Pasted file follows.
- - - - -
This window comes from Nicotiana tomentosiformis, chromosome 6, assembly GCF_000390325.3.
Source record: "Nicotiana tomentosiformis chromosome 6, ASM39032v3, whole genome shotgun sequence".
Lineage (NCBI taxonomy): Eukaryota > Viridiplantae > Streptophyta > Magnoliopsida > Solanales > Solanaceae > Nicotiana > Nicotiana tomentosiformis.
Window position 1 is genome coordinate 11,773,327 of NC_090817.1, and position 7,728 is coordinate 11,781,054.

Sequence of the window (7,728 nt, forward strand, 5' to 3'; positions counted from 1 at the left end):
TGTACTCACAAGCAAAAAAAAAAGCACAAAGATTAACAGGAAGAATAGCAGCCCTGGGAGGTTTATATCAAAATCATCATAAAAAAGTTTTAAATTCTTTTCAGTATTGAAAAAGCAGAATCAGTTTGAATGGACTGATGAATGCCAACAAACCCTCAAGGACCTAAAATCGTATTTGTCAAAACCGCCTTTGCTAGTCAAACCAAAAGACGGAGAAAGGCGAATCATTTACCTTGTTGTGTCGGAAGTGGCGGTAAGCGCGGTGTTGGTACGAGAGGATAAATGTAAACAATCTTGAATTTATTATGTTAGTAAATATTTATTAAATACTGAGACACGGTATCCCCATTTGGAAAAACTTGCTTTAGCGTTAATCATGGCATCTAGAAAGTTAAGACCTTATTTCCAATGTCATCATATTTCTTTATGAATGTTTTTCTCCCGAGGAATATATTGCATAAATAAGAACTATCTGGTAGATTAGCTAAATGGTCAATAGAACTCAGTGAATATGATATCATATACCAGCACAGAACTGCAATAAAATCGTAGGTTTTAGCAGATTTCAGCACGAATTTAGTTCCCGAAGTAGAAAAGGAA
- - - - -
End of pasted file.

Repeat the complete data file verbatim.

This window comes from Nicotiana tomentosiformis, chromosome 6, assembly GCF_000390325.3.
Source record: "Nicotiana tomentosiformis chromosome 6, ASM39032v3, whole genome shotgun sequence".
Lineage (NCBI taxonomy): Eukaryota > Viridiplantae > Streptophyta > Magnoliopsida > Solanales > Solanaceae > Nicotiana > Nicotiana tomentosiformis.
Window position 1 is genome coordinate 11,773,327 of NC_090817.1, and position 7,728 is coordinate 11,781,054.

Sequence of the window (7,728 nt, forward strand, 5' to 3'; positions counted from 1 at the left end):
TGTACTCACAAGCAAAAAAAAAAGCACAAAGATTAACAGGAAGAATAGCAGCCCTGGGAGGTTTATATCAAAATCATCATAAAAAAGTTTTAAATTCTTTTCAGTATTGAAAAAGCAGAATCAGTTTGAATGGACTGATGAATGCCAACAAACCCTCAAGGACCTAAAATCGTATTTGTCAAAACCGCCTTTGCTAGTCAAACCAAAAGACGGAGAAAGGCGAATCATTTACCTTGTTGTGTCGGAAGTGGCGGTAAGCGCGGTGTTGGTACGAGAGGATAAATGTAAACAATCTTGAATTTATTATGTTAGTAAATATTTATTAAATACTGAGACACGGTATCCCCATTTGGAAAAACTTGCTTTAGCGTTAATCATGGCATCTAGAAAGTTAAGACCTTATTTCCAATGTCATCATATTTCTTTATGAATGTTTTTCTCCCGAGGAATATATTGCATAAATAAGAACTATCTGGTAGATTAGCTAAATGGTCAATAGAACTCAGTGAATATGATATCATATACCAGCACAGAACTGCAATAAAATCGTAGGTTTTAGCAGATTTCAGCACGAATTTAGTTCCCGAAGTAGAAAAGGAA